Part of the apathy of elections comes from us looking at the ballot paper and seeing candidates who are mirror images of one another, men who could switch sides of the ballot and still be the same. What is the point of voting, then, if you’re young, and worldly, and know that the game is rigged?

Now, at this moment, we have a real choice, youth to represent the youth, someone who might do something different, who might change the ossified bureaucracy, who might step out of his air conditioned bubble and try to make the city bearable for the rest of us, who might recall what it was like going to your first job interview, of trying to find a place to live on a budget, of trying to find a dead end street to play football during the world cup, of trying to breathe.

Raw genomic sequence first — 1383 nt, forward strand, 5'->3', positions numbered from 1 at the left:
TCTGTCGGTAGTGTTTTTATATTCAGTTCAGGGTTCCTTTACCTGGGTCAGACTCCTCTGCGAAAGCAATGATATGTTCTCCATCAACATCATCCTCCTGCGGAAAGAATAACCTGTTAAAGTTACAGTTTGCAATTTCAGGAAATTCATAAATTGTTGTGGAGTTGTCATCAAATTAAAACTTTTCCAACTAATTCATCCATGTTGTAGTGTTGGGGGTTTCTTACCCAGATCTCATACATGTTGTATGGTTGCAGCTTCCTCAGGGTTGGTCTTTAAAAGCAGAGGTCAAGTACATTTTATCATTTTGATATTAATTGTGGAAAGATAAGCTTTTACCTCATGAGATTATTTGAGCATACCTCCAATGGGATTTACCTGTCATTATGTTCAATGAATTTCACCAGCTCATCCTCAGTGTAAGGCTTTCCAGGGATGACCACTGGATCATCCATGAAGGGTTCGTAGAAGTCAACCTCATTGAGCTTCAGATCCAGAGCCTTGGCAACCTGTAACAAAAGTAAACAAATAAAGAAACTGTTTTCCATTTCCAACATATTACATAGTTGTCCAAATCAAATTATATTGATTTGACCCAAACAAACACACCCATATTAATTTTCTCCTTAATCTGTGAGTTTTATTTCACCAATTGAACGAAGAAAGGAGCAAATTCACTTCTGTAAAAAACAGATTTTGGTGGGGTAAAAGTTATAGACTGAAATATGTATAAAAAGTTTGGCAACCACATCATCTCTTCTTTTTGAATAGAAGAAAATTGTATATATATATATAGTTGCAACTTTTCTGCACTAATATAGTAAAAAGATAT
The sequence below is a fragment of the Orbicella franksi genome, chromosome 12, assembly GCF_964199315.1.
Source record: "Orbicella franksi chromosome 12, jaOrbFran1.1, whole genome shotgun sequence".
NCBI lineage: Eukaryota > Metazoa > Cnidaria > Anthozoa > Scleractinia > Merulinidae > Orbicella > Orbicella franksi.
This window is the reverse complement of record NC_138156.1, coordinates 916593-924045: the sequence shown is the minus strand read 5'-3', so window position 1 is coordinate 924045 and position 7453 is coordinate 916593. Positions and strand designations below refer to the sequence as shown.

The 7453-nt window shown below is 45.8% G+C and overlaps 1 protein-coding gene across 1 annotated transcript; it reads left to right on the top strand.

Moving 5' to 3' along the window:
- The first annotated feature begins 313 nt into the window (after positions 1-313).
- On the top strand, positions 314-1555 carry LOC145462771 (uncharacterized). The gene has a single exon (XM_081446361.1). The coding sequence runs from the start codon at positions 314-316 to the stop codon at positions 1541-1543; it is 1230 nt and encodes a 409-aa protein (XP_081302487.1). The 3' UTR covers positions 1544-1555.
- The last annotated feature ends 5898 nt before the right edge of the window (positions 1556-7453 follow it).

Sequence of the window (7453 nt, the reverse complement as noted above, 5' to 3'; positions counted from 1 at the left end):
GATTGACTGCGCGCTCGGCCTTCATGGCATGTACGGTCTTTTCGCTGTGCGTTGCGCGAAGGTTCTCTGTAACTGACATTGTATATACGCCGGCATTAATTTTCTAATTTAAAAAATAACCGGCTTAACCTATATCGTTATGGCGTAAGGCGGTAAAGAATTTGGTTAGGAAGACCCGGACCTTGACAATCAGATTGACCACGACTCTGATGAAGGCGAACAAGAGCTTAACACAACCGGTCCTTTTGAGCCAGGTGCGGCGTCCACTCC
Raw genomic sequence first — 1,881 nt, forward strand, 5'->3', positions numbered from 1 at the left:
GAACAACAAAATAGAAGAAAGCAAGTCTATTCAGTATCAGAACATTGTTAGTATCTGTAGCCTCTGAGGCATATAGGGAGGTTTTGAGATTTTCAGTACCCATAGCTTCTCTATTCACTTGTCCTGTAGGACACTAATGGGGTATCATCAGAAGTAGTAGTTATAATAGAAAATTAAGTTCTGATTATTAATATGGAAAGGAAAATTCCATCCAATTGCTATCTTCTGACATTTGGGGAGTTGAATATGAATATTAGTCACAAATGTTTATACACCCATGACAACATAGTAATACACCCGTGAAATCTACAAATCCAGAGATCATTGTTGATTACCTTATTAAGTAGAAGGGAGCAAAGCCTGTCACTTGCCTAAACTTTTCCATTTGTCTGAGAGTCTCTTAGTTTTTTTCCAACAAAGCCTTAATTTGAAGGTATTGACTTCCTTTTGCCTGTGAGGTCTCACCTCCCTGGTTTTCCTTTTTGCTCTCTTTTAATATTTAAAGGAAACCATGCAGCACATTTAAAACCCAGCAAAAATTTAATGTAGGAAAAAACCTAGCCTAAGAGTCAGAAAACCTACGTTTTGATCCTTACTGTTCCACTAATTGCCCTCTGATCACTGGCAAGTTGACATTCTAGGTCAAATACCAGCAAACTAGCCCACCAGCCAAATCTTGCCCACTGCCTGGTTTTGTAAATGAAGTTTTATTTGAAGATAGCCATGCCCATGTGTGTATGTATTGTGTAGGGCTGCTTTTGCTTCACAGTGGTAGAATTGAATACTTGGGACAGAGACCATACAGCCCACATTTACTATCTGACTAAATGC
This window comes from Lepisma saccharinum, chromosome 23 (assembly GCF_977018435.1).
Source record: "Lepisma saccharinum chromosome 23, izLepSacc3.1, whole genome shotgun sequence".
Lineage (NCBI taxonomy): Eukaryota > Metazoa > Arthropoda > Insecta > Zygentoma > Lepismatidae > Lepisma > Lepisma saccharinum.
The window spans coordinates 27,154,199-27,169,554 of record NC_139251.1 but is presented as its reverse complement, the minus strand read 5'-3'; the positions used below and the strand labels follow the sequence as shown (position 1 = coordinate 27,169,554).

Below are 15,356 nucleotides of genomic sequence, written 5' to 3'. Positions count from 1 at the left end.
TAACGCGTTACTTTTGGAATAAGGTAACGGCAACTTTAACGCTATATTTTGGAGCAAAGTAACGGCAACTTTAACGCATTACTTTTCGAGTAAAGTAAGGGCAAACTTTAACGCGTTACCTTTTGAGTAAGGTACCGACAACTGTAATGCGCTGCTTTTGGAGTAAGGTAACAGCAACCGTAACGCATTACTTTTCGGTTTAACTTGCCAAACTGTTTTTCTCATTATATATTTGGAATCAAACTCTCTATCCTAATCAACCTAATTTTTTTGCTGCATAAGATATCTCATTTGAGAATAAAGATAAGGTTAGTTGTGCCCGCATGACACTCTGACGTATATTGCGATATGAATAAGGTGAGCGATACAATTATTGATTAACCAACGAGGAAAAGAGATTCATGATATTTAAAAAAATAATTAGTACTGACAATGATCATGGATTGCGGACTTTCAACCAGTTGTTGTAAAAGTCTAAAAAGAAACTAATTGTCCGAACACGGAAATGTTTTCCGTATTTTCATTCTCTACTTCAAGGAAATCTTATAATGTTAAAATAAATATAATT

Whatever your political affiliations, here is someone who will represent the youth, because he is the youth. Tabith Awal will change the city because he is the change, his very existence on a BNP ballot represents change within the party, a change in philosophy, a throw of the dice into the unknown. And here finally is the sliver of hope that we are evolving, moving beyond the old guard, beyond the old way of doing things, that there is something better for us, and surely it’s worth reaching for, worth taking a chance on, because how else will we ever find out?


This article was first published on April 17 of 2015, on the Dhaka Tribune

Young hopes for north

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Aaqib Md Shatil